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  15. I think most people would agree that a range of competing needs have to be balanced before planning permission is granted. National, regional and local planning policies also reflect this view. I think this proposal is over-scale & represents over development but greater public benefit, including more affordable housing, would moderate my objections. But it is over-simplistic to say 'if it's new flats, then stack em up'. That's the thinking that led to the high-rise slums of the last 40 years.

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  16. Anonymous01:33 - "That's the thinking that led to the high-rise slums of the last 40 years."
    That's not correct. I do wish people would stop blaming high-rise for social problems as an excuse to oppose home-building. If high-rise were to blame we'd see the Barbican, Canary Wharf et al as slum & ASBO hotspots. We don't. Social problems follow the poverty in social housing estates whether high or low-rise. If you're sincere in your social concern you should tackle poverty and stop blaming architects.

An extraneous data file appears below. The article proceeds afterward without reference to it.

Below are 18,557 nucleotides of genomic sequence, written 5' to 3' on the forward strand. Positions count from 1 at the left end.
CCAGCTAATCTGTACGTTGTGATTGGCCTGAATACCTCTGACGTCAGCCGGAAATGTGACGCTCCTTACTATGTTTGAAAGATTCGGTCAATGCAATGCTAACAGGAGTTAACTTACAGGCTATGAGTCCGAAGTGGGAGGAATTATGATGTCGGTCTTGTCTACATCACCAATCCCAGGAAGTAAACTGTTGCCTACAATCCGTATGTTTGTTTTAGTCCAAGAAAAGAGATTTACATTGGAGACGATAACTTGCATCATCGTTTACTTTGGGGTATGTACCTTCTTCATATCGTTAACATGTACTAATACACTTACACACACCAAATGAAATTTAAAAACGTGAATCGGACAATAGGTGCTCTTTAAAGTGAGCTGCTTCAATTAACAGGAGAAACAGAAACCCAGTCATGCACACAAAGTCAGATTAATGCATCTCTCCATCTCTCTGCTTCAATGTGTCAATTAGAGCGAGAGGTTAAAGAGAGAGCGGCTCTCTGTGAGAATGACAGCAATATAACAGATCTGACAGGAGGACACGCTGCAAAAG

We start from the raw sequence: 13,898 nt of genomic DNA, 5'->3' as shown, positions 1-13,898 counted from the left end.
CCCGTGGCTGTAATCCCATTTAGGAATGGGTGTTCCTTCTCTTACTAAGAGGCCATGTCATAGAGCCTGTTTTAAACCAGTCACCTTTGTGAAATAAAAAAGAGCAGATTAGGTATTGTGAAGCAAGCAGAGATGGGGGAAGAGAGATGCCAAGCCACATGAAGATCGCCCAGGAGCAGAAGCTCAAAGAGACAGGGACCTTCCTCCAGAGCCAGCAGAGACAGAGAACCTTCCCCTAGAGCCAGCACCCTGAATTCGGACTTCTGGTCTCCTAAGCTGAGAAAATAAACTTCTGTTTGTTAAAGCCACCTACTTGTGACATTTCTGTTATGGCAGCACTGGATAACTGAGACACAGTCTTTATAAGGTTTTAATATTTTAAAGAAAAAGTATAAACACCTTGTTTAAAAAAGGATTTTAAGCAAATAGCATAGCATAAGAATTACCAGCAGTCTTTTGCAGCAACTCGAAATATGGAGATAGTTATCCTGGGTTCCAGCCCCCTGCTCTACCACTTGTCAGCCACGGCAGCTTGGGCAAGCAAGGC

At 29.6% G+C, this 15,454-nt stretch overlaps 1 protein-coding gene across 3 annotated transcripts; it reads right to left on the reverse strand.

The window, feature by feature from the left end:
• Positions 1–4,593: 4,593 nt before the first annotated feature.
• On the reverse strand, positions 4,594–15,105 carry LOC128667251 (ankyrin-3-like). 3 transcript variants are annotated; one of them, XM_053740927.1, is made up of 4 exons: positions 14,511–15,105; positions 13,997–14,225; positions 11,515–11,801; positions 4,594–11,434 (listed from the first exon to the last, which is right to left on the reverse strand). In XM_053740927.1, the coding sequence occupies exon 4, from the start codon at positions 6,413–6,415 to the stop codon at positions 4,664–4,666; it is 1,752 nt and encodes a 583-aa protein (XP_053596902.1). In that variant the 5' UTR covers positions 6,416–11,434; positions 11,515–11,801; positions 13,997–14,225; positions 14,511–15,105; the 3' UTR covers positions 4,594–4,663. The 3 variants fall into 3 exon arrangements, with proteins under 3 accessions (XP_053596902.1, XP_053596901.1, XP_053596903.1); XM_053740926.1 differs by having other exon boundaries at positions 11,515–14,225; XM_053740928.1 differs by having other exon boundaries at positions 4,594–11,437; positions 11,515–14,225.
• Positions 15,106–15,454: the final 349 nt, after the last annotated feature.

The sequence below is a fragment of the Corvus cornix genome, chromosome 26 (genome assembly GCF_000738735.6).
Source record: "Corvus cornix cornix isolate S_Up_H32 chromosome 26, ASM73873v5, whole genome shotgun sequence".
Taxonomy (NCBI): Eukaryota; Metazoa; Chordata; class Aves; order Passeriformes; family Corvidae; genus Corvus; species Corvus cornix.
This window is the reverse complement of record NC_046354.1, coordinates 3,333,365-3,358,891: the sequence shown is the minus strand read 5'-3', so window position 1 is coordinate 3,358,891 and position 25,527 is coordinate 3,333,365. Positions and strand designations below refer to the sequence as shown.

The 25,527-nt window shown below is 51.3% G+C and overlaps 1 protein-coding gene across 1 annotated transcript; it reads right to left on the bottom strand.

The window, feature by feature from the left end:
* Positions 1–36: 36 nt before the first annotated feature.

Also, you speak of "competing needs" but do not mention how we are to address our chronic and dire housing shortage in an environmentally sustainable manner that does not exacerbate low-rise urban sprawl that the European Environment Agency (EEA) has called the "worst-case scenario". Anyone sincere in their concern for environmental/climate change issues should address this.
    On a more subjective note, are Dalston's aesthetic tastes so limited and parochial that we can't celebrate the contrast in scale and style between the Modernist and the period? We live in a dynamic world capital, not a provincial heritage town, and our planning choices should reflect that.